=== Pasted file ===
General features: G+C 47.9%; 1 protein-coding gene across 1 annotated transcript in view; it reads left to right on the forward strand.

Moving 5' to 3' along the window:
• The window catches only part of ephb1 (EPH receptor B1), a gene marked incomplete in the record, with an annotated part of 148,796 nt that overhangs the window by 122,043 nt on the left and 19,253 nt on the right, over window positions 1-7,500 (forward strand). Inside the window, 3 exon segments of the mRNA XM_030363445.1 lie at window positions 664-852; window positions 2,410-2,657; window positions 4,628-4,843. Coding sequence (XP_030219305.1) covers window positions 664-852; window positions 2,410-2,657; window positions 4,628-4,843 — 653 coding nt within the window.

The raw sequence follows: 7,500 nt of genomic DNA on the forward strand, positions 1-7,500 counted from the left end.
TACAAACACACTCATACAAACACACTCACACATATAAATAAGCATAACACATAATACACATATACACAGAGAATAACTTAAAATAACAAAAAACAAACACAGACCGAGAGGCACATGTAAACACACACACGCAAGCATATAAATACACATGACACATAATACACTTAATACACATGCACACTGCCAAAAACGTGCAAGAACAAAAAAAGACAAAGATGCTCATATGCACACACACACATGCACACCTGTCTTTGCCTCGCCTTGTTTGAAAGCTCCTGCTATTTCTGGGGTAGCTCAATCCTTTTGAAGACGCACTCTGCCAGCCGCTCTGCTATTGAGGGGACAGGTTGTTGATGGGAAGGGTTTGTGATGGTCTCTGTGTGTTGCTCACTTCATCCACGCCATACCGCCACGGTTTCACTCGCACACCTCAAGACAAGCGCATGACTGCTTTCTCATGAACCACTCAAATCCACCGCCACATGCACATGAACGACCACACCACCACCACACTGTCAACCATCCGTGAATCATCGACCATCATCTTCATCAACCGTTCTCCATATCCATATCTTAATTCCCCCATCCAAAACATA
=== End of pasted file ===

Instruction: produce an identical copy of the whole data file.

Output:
General features: G+C 47.9%; 1 protein-coding gene across 1 annotated transcript in view; it reads left to right on the forward strand.

Moving 5' to 3' along the window:
• The window catches only part of ephb1 (EPH receptor B1), a gene marked incomplete in the record, with an annotated part of 148,796 nt that overhangs the window by 122,043 nt on the left and 19,253 nt on the right, over window positions 1-7,500 (forward strand). Inside the window, 3 exon segments of the mRNA XM_030363445.1 lie at window positions 664-852; window positions 2,410-2,657; window positions 4,628-4,843. Coding sequence (XP_030219305.1) covers window positions 664-852; window positions 2,410-2,657; window positions 4,628-4,843 — 653 coding nt within the window.

The raw sequence follows: 7,500 nt of genomic DNA on the forward strand, positions 1-7,500 counted from the left end.
TACAAACACACTCATACAAACACACTCACACATATAAATAAGCATAACACATAATACACATATACACAGAGAATAACTTAAAATAACAAAAAACAAACACAGACCGAGAGGCACATGTAAACACACACACGCAAGCATATAAATACACATGACACATAATACACTTAATACACATGCACACTGCCAAAAACGTGCAAGAACAAAAAAAGACAAAGATGCTCATATGCACACACACACATGCACACCTGTCTTTGCCTCGCCTTGTTTGAAAGCTCCTGCTATTTCTGGGGTAGCTCAATCCTTTTGAAGACGCACTCTGCCAGCCGCTCTGCTATTGAGGGGACAGGTTGTTGATGGGAAGGGTTTGTGATGGTCTCTGTGTGTTGCTCACTTCATCCACGCCATACCGCCACGGTTTCACTCGCACACCTCAAGACAAGCGCATGACTGCTTTCTCATGAACCACTCAAATCCACCGCCACATGCACATGAACGACCACACCACCACCACACTGTCAACCATCCGTGAATCATCGACCATCATCTTCATCAACCGTTCTCCATATCCATATCTTAATTCCCCCATCCAAAACATA